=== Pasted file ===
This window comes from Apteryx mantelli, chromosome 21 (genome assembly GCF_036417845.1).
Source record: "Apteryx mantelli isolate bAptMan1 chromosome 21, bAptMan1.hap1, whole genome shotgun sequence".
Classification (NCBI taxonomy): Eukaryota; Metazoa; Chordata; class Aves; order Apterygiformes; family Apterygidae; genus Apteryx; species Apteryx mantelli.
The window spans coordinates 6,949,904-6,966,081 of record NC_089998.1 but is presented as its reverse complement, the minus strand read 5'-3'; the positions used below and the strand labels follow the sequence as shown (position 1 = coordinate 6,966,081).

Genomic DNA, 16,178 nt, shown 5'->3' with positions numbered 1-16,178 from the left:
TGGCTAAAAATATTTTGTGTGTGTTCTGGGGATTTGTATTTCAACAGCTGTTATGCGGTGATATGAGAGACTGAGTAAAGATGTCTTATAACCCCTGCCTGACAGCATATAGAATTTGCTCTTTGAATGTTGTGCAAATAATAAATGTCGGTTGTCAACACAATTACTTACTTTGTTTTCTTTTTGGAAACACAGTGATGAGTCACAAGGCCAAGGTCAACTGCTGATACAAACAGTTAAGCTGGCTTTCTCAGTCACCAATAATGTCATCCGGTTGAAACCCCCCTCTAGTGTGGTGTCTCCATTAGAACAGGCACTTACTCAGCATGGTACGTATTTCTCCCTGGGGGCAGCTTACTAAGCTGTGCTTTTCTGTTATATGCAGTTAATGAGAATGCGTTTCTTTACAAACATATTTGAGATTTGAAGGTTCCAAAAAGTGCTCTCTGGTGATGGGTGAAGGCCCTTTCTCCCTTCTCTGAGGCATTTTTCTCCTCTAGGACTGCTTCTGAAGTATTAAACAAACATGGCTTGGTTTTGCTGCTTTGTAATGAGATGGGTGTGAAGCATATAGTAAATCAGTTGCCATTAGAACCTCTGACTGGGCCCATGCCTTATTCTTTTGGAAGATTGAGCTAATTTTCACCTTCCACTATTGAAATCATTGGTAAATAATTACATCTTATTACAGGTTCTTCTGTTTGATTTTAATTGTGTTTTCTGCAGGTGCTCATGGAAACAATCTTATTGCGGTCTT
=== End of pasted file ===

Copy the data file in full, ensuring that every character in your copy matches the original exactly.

This window comes from Apteryx mantelli, chromosome 21 (genome assembly GCF_036417845.1).
Source record: "Apteryx mantelli isolate bAptMan1 chromosome 21, bAptMan1.hap1, whole genome shotgun sequence".
Classification (NCBI taxonomy): Eukaryota; Metazoa; Chordata; class Aves; order Apterygiformes; family Apterygidae; genus Apteryx; species Apteryx mantelli.
The window spans coordinates 6,949,904-6,966,081 of record NC_089998.1 but is presented as its reverse complement, the minus strand read 5'-3'; the positions used below and the strand labels follow the sequence as shown (position 1 = coordinate 6,966,081).

Genomic DNA, 16,178 nt, shown 5'->3' with positions numbered 1-16,178 from the left:
TGGCTAAAAATATTTTGTGTGTGTTCTGGGGATTTGTATTTCAACAGCTGTTATGCGGTGATATGAGAGACTGAGTAAAGATGTCTTATAACCCCTGCCTGACAGCATATAGAATTTGCTCTTTGAATGTTGTGCAAATAATAAATGTCGGTTGTCAACACAATTACTTACTTTGTTTTCTTTTTGGAAACACAGTGATGAGTCACAAGGCCAAGGTCAACTGCTGATACAAACAGTTAAGCTGGCTTTCTCAGTCACCAATAATGTCATCCGGTTGAAACCCCCCTCTAGTGTGGTGTCTCCATTAGAACAGGCACTTACTCAGCATGGTACGTATTTCTCCCTGGGGGCAGCTTACTAAGCTGTGCTTTTCTGTTATATGCAGTTAATGAGAATGCGTTTCTTTACAAACATATTTGAGATTTGAAGGTTCCAAAAAGTGCTCTCTGGTGATGGGTGAAGGCCCTTTCTCCCTTCTCTGAGGCATTTTTCTCCTCTAGGACTGCTTCTGAAGTATTAAACAAACATGGCTTGGTTTTGCTGCTTTGTAATGAGATGGGTGTGAAGCATATAGTAAATCAGTTGCCATTAGAACCTCTGACTGGGCCCATGCCTTATTCTTTTGGAAGATTGAGCTAATTTTCACCTTCCACTATTGAAATCATTGGTAAATAATTACATCTTATTACAGGTTCTTCTGTTTGATTTTAATTGTGTTTTCTGCAGGTGCTCATGGAAACAATCTTATTGCGGTCTT